"That's true, I consider details to be incredibly important. Life just happens to consist of a succession of details that blend into a continuity. As regards building, I would like to arrange those details in a different order so that something arises that surprises people, and they wonder however we came to think of it. Achieving a poetry of that kind depends on a thorough knowledge of the craft, combined with daring to step back from it at the right moment and to take other things into consideration, to spot new opportunities. Given this kind of outlook, can I still call myself an architect? I admit I don't know. Whatever the case, I remain a passionate enthusiast of arranging things into a new pattern."
Architecten jdviv uses various strategies to attain that surprising new arrangement. One of them, as you mentioned, is the use of mirrors. By reflecting, the mirror places the status of what is real open to discussion. Raising questions about "realness" reappears in many different guises in your work. Why?
"In order to preserve my amazement about life, I enjoy creating little moments of confusion. This applies as much to myself, to my thinking and doing and not doing, as to others. Generally it's more interesting to picture the opposite of what you normally think or do or avoid. I wonder about the things that present themselves to me. These doubts occupy my mind more and more in recent years. Architecture is not a matter of architecture, scale is not a matter of scale, context is not a matter of context, meaning is not a matter of meaning, making is not a matter of making – contradictions like these prompt me to discover a scale, a proportion, an architecture."
Instead of pursuing a goal, I embrace the uncertainty. This attitude has a major effect on how I relate to people and how I make things, including my contact with builders which is normally very direct."
Does that mean that building is just as important to you as designing?
"That's what architecture is about, in my view: the discovery that it is an ongoing process, always changing. In discussions, we are often told that 'your buildings are unfinished.' My reply to that is our buildings are not finished, not unfinished. There's a difference between deciding to leave a building unfinished and deciding that 'this isn't the end of it.' Ultimately, a building must remain open-ended and susceptible to change. And other people must be able to change it. I design my buildings in a way that they ask to be changed. I don't care at all for architecture that forces people to live in some or other particular way, and I don't share the rage architects tend to have when something happens that they don't like. It isn't a matter of abandoning the possibility of completion, but of not trying to reduce the complexity of architecture to a simplified whole. I want to be able to see and experience the complexities, not just on the drawing board but also in my personal life and in my teaching."
That not-finished, fragmented aspect of your firm's architecture – can it be regarded as an allegory of what our everyday life is like?
"Making buildings is something I have always regarded as part of my daily life. I don't practise a profession, I'm not an architect, but I occupy myself with the frictions of everyday life – no more and no less. I consider that to be very practical, for example how you can shift the position of a table and so create a different perspective. Architecture should in my view be much more modest; we ought to dig deeper into the sources that are close at hand, rather than thinking that architecture must have external references, sources from outside the realm of architecture such as philosophy or history. I regard the present moment as the primary source of our ideas. In that respect, the word detail could be replaced by the word moment. Daily life is a succession of moments; you can experience many things, see them and bring them into mutual connection, moment after moment. If you make that your outlook, an incredibly interesting life becomes possible. You create a permanent now in which future and past are always embedded."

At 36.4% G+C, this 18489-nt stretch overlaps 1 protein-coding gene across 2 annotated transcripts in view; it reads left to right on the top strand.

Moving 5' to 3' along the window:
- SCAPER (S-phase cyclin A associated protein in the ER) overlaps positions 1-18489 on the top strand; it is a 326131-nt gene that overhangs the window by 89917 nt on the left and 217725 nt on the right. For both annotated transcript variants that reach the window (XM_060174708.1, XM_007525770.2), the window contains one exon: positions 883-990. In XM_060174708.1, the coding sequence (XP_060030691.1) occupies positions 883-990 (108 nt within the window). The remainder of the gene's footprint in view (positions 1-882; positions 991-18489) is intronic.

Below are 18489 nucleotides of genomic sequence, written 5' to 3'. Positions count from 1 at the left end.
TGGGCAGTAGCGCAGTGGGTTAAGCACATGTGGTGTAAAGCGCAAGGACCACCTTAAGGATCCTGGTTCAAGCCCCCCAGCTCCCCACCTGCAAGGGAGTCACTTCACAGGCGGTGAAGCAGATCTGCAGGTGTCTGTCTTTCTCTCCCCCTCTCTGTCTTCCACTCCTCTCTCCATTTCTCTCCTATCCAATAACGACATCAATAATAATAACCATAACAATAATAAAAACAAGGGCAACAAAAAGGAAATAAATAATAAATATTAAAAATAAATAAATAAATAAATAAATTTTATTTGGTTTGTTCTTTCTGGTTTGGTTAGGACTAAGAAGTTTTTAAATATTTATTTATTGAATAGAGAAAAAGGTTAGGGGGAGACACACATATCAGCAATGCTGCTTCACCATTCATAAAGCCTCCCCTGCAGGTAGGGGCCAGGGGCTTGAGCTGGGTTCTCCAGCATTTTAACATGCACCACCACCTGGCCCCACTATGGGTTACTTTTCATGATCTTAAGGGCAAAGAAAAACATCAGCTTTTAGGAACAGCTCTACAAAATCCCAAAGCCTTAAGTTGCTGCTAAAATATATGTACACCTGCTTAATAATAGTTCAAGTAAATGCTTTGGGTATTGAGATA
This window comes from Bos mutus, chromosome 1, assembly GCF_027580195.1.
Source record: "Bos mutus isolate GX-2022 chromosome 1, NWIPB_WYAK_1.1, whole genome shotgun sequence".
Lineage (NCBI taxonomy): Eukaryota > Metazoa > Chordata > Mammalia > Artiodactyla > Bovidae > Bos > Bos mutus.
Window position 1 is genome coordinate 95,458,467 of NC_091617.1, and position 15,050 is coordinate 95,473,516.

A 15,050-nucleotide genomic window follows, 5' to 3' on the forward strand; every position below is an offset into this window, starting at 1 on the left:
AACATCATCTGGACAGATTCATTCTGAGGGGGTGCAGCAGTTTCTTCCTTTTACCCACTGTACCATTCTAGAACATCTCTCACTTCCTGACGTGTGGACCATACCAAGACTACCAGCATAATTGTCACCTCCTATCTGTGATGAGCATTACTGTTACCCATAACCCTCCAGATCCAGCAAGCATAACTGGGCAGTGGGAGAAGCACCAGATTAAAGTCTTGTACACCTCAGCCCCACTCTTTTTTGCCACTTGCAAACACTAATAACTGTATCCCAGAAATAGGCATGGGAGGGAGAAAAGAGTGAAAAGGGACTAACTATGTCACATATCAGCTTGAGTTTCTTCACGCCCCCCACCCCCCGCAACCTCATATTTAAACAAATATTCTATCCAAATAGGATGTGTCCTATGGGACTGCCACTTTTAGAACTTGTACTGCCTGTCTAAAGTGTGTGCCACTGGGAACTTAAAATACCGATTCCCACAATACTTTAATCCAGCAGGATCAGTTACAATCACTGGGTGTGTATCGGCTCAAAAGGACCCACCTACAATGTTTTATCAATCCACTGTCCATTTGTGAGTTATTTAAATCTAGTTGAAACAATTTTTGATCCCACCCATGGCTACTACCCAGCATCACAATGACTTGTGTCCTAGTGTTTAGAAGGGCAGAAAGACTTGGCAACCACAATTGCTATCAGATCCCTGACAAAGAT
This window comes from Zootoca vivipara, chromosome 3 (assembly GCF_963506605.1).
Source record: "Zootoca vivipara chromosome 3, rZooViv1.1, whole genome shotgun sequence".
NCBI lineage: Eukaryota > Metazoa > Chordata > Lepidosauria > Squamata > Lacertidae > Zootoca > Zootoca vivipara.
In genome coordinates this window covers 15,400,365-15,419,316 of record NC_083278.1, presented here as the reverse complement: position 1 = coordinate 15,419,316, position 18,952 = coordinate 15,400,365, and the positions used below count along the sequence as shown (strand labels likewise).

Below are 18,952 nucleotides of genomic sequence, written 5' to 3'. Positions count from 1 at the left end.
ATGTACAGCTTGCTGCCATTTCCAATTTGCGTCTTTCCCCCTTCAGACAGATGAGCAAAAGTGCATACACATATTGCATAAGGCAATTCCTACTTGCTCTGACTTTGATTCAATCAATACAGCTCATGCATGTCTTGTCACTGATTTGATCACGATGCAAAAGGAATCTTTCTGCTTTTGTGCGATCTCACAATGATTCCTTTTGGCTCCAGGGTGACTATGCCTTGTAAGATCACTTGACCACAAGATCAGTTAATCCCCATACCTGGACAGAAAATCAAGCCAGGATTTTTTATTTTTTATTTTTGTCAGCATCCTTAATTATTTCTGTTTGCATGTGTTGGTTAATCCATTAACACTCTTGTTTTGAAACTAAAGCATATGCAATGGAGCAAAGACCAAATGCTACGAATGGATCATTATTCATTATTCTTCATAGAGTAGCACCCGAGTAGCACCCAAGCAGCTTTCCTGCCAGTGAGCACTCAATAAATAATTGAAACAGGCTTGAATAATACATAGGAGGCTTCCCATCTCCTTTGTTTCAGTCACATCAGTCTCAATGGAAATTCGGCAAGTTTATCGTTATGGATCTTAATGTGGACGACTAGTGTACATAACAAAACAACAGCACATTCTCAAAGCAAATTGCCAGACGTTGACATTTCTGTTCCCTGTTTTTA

Details are so prominent in the work of architecten jdviv that they could practically take the place of architecture. Borderline issues and main principles become entangled, so to speak. Do you share this observation?
"To me, it's a distinction between focus and peripheral vision that matters. If I had to abandon one of these two ways of looking, it would be the first of the two. Everything in our society is about concentration, optimization and specialization. I insist on paying attention not just to the centre but also to the periphery, to what is going on in the margins. I don't want to exclude the periphery, on the contrary I deliberately introduce it into my work. You could describe it as taking a bird's eye view while also keeping an eye on whatever is happening in the middle."
The urge to reconcile contradictions seems crucial to the architecture of architecten jdviv: real and unreal, far away and close up, essential and incidental, architecture and technology, focus and periphery. Ultimately, what do you stand for?
"I have always felt an affinity with the court jester and his mix of jokes and unvarnished truth – the only person whose insolence towards the king is tolerated. Maybe that sounds a bit exaggerated, but similar forces play a part in many of the things we have made. We succeed in doing things in our buildings that no one else would get away with."
Want to read more interviews like this? ArchIdea is our bi-annual magazine that features well known and upcoming architects from all over the world alongside some of the latest projects in which our floor covering has been installed.
To start receiving your FREE copy, sign up here